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Final thoughts

The camino is an amazing experience. When I first considered doing the camino I was not really sure what was compelling me to go, but none the less I was indeed compelled. As I began to prepare, read books, walked, and accumulated my gear, I had no idea what I was in for.

In the last few weeks before leaving I began to question my decision. What the heck was I thinking? Could I actually walk 800k. I was not sure but I just knew that I had to go.

Once I arrived in Madrid I began to meet pilgrims. All of us were feeling mostly the same way. Wondering what it would be like and how the heck we were going to make it.

After a three hour train ride I was in Pamplona and ready for the last leg of my journey to my starting point in Saint-Jean-Pied-du-Port, France. The last part was a taxi ride. It only took about an hour, but I remember wondering as we went down the steep hill, are we there yet many times. The longer it took the more my heart sank. It seemed like it took forever to get down to the bottom.

Once in SJPP, I wandered to the pilgrims office to get my first stamp and secure a bed. It was about 4:30pm and I had not slept in a day or so. All I wanted to do was get something to eat and to sleep. I was able to get a bed in the municipal albergue.

The next day was the hardest of all. The climb seemed never ending, but I got through it and was better for it. I had met many new pilgrims that would walk with me through out my journey. All of us feeling the beginning stages in one way or another. The first 5 to 7 days of the journey are most definitely the most physically demanding. Mainly because our bodies are adjusting to the daily walk with the extra weight on our backs. During this time you really ask yourself if you need everything in your pack. Most likely the answer is NO.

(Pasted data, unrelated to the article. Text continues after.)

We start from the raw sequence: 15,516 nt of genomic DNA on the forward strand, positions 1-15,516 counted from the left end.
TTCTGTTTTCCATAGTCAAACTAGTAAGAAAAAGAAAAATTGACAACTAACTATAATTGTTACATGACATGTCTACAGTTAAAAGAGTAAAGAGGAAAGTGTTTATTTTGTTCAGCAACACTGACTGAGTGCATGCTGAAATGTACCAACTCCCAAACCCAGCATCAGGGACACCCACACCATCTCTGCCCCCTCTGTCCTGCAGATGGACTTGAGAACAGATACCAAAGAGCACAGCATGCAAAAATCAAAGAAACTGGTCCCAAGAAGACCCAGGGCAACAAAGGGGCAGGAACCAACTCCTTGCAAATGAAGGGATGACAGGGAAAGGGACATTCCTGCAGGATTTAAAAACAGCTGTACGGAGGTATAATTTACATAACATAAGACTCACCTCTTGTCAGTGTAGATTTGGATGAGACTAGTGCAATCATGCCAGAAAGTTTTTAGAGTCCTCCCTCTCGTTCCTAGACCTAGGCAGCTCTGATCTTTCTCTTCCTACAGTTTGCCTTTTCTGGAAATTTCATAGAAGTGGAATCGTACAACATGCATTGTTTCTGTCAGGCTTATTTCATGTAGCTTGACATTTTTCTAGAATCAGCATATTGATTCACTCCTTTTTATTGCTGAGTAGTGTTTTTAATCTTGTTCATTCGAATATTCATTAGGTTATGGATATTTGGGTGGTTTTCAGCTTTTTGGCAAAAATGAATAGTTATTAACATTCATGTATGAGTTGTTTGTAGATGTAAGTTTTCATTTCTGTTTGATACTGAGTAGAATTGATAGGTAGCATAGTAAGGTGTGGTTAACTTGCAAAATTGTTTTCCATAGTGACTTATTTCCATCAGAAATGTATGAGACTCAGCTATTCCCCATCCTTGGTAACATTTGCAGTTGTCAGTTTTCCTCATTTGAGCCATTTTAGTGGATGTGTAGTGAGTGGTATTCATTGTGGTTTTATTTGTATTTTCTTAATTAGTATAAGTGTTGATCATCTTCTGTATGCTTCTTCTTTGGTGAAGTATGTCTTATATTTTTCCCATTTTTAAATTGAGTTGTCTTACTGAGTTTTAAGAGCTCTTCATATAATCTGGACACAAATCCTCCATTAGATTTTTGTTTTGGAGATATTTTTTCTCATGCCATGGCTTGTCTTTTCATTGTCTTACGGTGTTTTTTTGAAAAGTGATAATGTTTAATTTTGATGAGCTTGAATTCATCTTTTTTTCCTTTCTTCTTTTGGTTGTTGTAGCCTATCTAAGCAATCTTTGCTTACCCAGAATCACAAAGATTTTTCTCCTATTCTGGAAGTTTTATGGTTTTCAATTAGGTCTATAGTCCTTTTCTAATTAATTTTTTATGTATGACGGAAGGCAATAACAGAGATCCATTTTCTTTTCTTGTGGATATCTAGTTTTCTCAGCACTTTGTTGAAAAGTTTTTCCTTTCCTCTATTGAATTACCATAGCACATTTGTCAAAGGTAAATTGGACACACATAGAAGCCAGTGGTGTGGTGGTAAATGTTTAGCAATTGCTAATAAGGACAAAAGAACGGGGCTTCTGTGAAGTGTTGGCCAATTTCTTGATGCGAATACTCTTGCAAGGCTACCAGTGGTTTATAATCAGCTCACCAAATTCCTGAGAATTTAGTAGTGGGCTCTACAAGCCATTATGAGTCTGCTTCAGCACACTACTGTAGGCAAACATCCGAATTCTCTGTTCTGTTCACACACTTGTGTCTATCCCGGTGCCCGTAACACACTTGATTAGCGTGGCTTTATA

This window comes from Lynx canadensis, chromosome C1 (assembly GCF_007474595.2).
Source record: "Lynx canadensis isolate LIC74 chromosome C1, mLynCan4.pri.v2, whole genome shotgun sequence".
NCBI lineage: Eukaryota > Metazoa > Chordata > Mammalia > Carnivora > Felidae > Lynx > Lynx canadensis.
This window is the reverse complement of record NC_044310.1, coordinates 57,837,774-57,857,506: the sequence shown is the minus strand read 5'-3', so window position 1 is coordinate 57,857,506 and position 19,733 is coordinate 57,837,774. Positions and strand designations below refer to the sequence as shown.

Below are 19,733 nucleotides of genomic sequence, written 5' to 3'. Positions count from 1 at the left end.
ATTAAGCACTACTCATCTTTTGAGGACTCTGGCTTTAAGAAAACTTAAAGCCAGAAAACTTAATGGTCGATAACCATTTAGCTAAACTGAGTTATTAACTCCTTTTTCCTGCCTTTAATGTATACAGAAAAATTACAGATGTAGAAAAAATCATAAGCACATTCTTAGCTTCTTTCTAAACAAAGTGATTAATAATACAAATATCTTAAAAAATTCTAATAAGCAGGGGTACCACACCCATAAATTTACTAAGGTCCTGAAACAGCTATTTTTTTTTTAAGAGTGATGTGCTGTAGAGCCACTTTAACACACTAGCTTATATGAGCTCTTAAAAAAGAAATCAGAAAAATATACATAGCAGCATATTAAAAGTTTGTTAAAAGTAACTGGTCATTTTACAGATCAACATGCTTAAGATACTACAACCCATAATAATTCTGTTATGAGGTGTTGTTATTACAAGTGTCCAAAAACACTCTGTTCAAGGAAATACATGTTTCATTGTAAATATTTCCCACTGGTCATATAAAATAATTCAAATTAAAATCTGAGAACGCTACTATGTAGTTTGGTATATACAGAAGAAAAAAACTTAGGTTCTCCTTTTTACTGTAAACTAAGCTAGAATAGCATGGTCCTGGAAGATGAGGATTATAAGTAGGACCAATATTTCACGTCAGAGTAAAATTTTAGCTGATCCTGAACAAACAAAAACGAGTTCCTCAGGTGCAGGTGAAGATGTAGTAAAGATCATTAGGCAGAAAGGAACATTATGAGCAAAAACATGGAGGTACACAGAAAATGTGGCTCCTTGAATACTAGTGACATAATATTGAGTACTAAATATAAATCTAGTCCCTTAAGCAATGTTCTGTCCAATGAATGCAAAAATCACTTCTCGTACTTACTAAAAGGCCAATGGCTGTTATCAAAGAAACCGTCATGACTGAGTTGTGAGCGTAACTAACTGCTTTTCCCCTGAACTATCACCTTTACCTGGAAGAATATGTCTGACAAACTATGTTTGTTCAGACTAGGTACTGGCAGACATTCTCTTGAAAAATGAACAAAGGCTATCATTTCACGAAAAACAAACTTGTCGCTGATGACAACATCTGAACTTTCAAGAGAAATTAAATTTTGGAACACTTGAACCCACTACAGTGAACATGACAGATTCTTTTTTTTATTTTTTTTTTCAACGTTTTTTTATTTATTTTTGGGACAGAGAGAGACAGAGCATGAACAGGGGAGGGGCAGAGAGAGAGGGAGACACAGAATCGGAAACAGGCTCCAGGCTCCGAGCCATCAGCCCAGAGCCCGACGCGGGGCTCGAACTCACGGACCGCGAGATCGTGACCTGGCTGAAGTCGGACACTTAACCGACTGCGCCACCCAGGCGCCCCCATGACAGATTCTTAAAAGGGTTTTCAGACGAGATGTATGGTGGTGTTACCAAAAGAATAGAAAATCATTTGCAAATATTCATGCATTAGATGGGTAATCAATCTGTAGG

I typically walked each day alone. For no reason other than I started earlier than most. Each afternoon and evening was spent in a different albergue, meeting people, talking with old and new friends, washing clothes and the like. You get to know people from all over the world, all ages, all religions, each with their own reason for being on the camino. Many sharing a similar theme of being in between something and needing time to figure out the next chapter of their lives. I was fortunate enough to spend time with several unique and amazing pilgrims.

On the days that I did walk with others the conversation was in some ways cathartic. Each of us felt the freedom to express our thoughts and to openly listen to the thoughts of others. Sometimes leading to lively discussions and other times just empathy and support.

For the most part I began to feel better and better as the days went on. I think that you develop a camino rhythm as you go along. In the beginning 20k seems like a huge undertaking. In the end your asking yourself, if I only do 20k today what am I going to do from noon on…lol.

The day I reached Cruz de Ferro was by far the most emotional day for me. I feel like the first three weeks or so was to do the work that I needed to prepare for my arrival there. Several camino angels were there to help me along the way.

The most brutal down hill was the walk down from the Cruz de Ferro to Acebo. Several kilometers of steep rocky paths. It took intense concentration and sure footing to keep from getting hurt. The tall cold beer in Acebo never tasted so good.